Metro

Rhode Island man charged with cruelty to 24 dogs, including puppies

Carlos Alves, 59, of Exeter, was charged with the mistreatment of 24 dogs he’d been keeping on his property, along with scores of ducks, chickens, roosters, rabbits, and goats.
Rhode Island Society for the Prevention of Cruelty to Animals
Carlos Alves, 59, of Exeter, was charged with the mistreatment of 24 dogs he’d been keeping on his property, along with scores of ducks, chickens, roosters, rabbits, and goats.

A Rhode Island man was arrested on charges of animal cruelty Thursday evening after keeping more than 100 animals on his property, including dogs living in “deplorable and inadequate” conditions days before Christmas, officials said.

Carlos Alves, 59, of Exeter, was charged with mistreating animals and unnecessary cruelty to animals for keeping 24 dogs, including several newborn puppies, outside in freezing temperatures on his property at 425 Gardner Road, Rhode Island State Police said in a statement.

State troopers, Exeter animal control officers, and representatives from the Rhode Island Society for the Prevention of Cruelty to Animals first responded to the property on Dec. 22 after neighbors expressed concern, said Corporal Lawens Fevrier.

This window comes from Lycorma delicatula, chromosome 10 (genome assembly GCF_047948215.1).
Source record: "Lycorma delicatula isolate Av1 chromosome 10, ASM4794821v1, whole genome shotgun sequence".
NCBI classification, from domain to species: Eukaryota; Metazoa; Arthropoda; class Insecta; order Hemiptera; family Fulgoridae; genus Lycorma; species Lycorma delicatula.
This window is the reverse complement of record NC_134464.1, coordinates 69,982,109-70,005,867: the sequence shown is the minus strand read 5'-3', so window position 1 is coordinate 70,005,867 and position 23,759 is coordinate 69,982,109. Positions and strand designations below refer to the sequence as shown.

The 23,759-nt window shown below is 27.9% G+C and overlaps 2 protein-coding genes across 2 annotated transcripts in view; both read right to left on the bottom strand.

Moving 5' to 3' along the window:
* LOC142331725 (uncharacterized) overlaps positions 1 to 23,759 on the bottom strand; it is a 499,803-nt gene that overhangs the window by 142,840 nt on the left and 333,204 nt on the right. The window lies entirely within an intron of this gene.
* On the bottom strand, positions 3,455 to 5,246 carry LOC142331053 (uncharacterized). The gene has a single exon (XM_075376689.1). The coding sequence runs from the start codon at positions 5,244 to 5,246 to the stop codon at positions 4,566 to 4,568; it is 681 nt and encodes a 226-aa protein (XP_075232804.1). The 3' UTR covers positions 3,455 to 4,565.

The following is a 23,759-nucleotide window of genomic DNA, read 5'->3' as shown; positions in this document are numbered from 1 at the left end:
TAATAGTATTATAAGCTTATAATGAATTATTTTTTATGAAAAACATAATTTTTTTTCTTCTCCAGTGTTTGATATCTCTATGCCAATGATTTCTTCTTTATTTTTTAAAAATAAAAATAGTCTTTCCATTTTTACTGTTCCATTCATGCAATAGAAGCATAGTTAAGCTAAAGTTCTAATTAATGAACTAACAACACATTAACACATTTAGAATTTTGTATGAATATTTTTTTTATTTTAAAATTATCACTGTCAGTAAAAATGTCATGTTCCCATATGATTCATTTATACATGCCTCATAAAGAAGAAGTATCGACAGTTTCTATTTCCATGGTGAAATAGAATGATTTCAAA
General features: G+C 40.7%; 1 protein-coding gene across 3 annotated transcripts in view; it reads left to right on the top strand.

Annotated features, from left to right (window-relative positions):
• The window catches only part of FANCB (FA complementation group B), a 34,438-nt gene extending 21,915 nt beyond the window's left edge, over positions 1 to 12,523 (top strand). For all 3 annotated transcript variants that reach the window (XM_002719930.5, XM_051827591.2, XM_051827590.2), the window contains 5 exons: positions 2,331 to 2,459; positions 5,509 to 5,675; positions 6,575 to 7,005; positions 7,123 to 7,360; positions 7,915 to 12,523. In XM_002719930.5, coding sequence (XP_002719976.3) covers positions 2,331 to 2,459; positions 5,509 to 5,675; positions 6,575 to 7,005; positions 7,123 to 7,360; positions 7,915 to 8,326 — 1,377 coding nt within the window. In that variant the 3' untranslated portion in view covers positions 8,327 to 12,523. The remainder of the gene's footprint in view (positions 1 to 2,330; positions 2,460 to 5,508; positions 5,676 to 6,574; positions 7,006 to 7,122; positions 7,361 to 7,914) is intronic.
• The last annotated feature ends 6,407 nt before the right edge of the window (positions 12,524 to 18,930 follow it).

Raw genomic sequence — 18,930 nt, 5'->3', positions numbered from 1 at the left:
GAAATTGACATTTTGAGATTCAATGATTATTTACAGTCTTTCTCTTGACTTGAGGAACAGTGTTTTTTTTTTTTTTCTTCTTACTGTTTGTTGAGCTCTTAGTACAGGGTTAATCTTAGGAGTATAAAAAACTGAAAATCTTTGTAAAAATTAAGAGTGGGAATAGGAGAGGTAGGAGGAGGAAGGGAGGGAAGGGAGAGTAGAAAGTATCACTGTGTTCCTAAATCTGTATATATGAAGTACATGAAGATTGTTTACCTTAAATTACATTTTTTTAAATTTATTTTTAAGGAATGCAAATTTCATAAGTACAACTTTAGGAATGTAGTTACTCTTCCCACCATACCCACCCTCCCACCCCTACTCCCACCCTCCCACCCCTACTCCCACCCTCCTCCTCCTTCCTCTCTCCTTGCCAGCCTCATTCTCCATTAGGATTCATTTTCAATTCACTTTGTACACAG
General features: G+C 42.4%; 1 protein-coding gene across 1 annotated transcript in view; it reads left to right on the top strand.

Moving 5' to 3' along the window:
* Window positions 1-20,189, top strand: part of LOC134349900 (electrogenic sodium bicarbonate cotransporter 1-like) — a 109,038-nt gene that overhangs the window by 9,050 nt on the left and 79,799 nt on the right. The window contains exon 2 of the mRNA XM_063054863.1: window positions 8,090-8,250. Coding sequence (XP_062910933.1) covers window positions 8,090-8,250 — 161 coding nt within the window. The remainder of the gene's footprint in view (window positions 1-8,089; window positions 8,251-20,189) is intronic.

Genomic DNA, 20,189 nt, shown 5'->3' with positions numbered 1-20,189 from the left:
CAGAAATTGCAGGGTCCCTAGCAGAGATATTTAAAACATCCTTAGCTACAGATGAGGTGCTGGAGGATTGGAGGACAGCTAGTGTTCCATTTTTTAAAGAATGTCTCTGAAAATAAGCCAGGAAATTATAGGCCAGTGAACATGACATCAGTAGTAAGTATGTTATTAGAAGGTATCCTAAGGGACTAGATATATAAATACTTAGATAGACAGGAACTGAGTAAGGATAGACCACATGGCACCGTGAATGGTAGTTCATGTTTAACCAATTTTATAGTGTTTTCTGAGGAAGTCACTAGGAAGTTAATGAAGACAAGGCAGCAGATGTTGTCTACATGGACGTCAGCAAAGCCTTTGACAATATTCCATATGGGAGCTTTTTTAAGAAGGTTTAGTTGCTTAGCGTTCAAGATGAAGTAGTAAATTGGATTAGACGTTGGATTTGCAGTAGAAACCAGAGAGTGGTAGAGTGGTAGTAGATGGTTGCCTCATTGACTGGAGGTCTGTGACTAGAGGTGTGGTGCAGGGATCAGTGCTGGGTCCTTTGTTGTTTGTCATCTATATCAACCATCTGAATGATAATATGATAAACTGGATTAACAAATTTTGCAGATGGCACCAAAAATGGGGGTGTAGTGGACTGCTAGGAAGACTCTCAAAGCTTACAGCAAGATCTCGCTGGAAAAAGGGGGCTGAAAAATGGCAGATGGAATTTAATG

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The dogs — 14 beagles, six Brittany spaniels, and four chihuahuas — were secured outside without access to adequate shelter and were malnourished when officials discovered them in 28-degree weather, the RISPCA said.

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“We also found several of the dogs living in unsanitary conditions,” the statement said.

After the RISPCA conducted an investigation, troopers obtained warrant for Alves’s arrest and he surrendered himself to the State Police barracks in Hope Valley around 5:15 p.m. Thursday, Fevrier said.

He was arraigned at the barracks and released pending a court appearance Jan. 3 in Fourth Division District Court.

Alves also had about 40 ducks, chickens, and roosters; 40 rabbits; and 10 goats living on his property, but the investigation revealed they were being treated humanely, said Joe Warzycha, the director of operations for the RISPCA.

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“The remaining animals on the propert . . . they all had adequate shelter,” he said. “They were all in good condition.”

Several of the rabbit shelters had minor infractions, so officials required Alves make changes, which he did, Warzycha said.

The RISPCA does not have the right to seize the animals without direct evidence of cruelty to them, but “may try to work with [Alves] on a voluntary surrender,” Warzycha said.

The investigation revealed Alves was raising the scores of rabbits for meat, which is legal in Rhode Island, Warzycha said, and used to use the dogs for hunting.

The dozens of dogs are up for adoption at the Potter League for Animals and the RISPCA.

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“It is quite a large number,” Warzycha said. “Even the seizure of 24 dogs at one location is a lot for us.”

Alyssa Meyers can be reached at alyssa.meyers@globe.com.